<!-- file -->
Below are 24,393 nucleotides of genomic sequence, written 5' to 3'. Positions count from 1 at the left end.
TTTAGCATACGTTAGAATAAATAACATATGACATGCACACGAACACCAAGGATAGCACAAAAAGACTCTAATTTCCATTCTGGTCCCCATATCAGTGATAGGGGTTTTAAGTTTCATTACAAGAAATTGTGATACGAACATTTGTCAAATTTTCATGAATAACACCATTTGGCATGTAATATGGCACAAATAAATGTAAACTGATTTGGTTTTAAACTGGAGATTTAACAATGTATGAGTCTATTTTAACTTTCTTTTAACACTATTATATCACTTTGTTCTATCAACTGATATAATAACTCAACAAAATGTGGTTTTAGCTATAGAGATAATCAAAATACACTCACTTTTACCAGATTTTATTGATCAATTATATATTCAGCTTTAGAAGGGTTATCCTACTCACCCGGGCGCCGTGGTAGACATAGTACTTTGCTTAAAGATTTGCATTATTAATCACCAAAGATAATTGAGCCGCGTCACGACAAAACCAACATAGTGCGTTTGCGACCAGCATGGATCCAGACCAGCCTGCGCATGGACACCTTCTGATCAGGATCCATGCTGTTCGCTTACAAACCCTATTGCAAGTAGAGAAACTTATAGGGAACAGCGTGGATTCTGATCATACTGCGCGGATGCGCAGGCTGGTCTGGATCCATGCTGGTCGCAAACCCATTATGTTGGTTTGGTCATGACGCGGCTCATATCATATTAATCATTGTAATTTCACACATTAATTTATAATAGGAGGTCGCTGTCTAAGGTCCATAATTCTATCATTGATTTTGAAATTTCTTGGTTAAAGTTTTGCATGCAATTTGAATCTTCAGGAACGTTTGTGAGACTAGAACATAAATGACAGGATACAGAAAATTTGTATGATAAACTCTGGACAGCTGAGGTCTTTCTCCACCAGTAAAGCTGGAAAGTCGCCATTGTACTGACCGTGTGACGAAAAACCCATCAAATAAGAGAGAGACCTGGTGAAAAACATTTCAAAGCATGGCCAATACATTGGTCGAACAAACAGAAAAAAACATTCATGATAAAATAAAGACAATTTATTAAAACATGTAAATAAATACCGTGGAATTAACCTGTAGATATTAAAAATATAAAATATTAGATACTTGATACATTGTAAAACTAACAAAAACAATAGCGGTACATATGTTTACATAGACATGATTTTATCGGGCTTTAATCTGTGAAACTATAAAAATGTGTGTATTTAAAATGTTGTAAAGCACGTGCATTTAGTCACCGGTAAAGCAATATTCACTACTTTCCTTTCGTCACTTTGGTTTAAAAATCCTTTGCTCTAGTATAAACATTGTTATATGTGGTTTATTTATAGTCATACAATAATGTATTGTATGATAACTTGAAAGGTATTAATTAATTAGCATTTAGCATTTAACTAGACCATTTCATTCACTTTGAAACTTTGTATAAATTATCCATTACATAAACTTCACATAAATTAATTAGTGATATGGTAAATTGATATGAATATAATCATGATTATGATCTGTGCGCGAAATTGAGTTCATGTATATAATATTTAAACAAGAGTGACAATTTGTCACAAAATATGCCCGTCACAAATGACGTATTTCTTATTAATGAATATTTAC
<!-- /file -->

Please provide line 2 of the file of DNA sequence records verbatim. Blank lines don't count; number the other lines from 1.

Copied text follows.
TTTAGCATACGTTAGAATAAATAACATATGACATGCACACGAACACCAAGGATAGCACAAAAAGACTCTAATTTCCATTCTGGTCCCCATATCAGTGATAGGGGTTTTAAGTTTCATTACAAGAAATTGTGATACGAACATTTGTCAAATTTTCATGAATAACACCATTTGGCATGTAATATGGCACAAATAAATGTAAACTGATTTGGTTTTAAACTGGAGATTTAACAATGTATGAGTCTATTTTAACTTTCTTTTAACACTATTATATCACTTTGTTCTATCAACTGATATAATAACTCAACAAAATGTGGTTTTAGCTATAGAGATAATCAAAATACACTCACTTTTACCAGATTTTATTGATCAATTATATATTCAGCTTTAGAAGGGTTATCCTACTCACCCGGGCGCCGTGGTAGACATAGTACTTTGCTTAAAGATTTGCATTATTAATCACCAAAGATAATTGAGCCGCGTCACGACAAAACCAACATAGTGCGTTTGCGACCAGCATGGATCCAGACCAGCCTGCGCATGGACACCTTCTGATCAGGATCCATGCTGTTCGCTTACAAACCCTATTGCAAGTAGAGAAACTTATAGGGAACAGCGTGGATTCTGATCATACTGCGCGGATGCGCAGGCTGGTCTGGATCCATGCTGGTCGCAAACCCATTATGTTGGTTTGGTCATGACGCGGCTCATATCATATTAATCATTGTAATTTCACACATTAATTTATAATAGGAGGTCGCTGTCTAAGGTCCATAATTCTATCATTGATTTTGAAATTTCTTGGTTAAAGTTTTGCATGCAATTTGAATCTTCAGGAACGTTTGTGAGACTAGAACATAAATGACAGGATACAGAAAATTTGTATGATAAACTCTGGACAGCTGAGGTCTTTCTCCACCAGTAAAGCTGGAAAGTCGCCATTGTACTGACCGTGTGACGAAAAACCCATCAAATAAGAGAGAGACCTGGTGAAAAACATTTCAAAGCATGGCCAATACATTGGTCGAACAAACAGAAAAAAACATTCATGATAAAATAAAGACAATTTATTAAAACATGTAAATAAATACCGTGGAATTAACCTGTAGATATTAAAAATATAAAATATTAGATACTTGATACATTGTAAAACTAACAAAAACAATAGCGGTACATATGTTTACATAGACATGATTTTATCGGGCTTTAATCTGTGAAACTATAAAAATGTGTGTATTTAAAATGTTGTAAAGCACGTGCATTTAGTCACCGGTAAAGCAATATTCACTACTTTCCTTTCGTCACTTTGGTTTAAAAATCCTTTGCTCTAGTATAAACATTGTTATATGTGGTTTATTTATAGTCATACAATAATGTATTGTATGATAACTTGAAAGGTATTAATTAATTAGCATTTAGCATTTAACTAGACCATTTCATTCACTTTGAAACTTTGTATAAATTATCCATTACATAAACTTCACATAAATTAATTAGTGATATGGTAAATTGATATGAATATAATCATGATTATGATCTGTGCGCGAAATTGAGTTCATGTATATAATATTTAAACAAGAGTGACAATTTGTCACAAAATATGCCCGTCACAAATGACGTATTTCTTATTAATGAATATTTAC